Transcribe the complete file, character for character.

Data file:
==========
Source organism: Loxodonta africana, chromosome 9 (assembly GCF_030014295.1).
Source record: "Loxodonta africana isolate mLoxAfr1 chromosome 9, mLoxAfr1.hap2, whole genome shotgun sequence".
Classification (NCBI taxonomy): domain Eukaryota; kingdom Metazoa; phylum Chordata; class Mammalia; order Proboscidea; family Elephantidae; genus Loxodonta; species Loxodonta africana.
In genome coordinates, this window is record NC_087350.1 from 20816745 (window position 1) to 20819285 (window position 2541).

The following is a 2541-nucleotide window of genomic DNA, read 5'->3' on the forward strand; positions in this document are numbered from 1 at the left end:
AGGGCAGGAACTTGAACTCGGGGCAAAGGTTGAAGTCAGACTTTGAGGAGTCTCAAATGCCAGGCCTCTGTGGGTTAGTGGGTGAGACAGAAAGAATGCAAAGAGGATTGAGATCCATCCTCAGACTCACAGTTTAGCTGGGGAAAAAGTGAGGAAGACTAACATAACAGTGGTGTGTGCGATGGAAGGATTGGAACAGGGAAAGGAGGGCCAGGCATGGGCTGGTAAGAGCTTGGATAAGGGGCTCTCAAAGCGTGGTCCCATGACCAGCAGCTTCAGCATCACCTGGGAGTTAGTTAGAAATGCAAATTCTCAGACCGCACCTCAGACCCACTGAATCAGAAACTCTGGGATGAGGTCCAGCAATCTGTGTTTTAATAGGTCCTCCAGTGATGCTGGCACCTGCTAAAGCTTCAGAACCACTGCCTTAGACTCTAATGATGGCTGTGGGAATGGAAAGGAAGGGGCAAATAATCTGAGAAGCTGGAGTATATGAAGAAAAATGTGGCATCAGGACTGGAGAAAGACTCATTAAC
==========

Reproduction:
Source organism: Loxodonta africana, chromosome 9 (assembly GCF_030014295.1).
Source record: "Loxodonta africana isolate mLoxAfr1 chromosome 9, mLoxAfr1.hap2, whole genome shotgun sequence".
Classification (NCBI taxonomy): domain Eukaryota; kingdom Metazoa; phylum Chordata; class Mammalia; order Proboscidea; family Elephantidae; genus Loxodonta; species Loxodonta africana.
In genome coordinates, this window is record NC_087350.1 from 20816745 (window position 1) to 20819285 (window position 2541).

The following is a 2541-nucleotide window of genomic DNA, read 5'->3' on the forward strand; positions in this document are numbered from 1 at the left end:
AGGGCAGGAACTTGAACTCGGGGCAAAGGTTGAAGTCAGACTTTGAGGAGTCTCAAATGCCAGGCCTCTGTGGGTTAGTGGGTGAGACAGAAAGAATGCAAAGAGGATTGAGATCCATCCTCAGACTCACAGTTTAGCTGGGGAAAAAGTGAGGAAGACTAACATAACAGTGGTGTGTGCGATGGAAGGATTGGAACAGGGAAAGGAGGGCCAGGCATGGGCTGGTAAGAGCTTGGATAAGGGGCTCTCAAAGCGTGGTCCCATGACCAGCAGCTTCAGCATCACCTGGGAGTTAGTTAGAAATGCAAATTCTCAGACCGCACCTCAGACCCACTGAATCAGAAACTCTGGGATGAGGTCCAGCAATCTGTGTTTTAATAGGTCCTCCAGTGATGCTGGCACCTGCTAAAGCTTCAGAACCACTGCCTTAGACTCTAATGATGGCTGTGGGAATGGAAAGGAAGGGGCAAATAATCTGAGAAGCTGGAGTATATGAAGAAAAATGTGGCATCAGGACTGGAGAAAGACTCATTAAC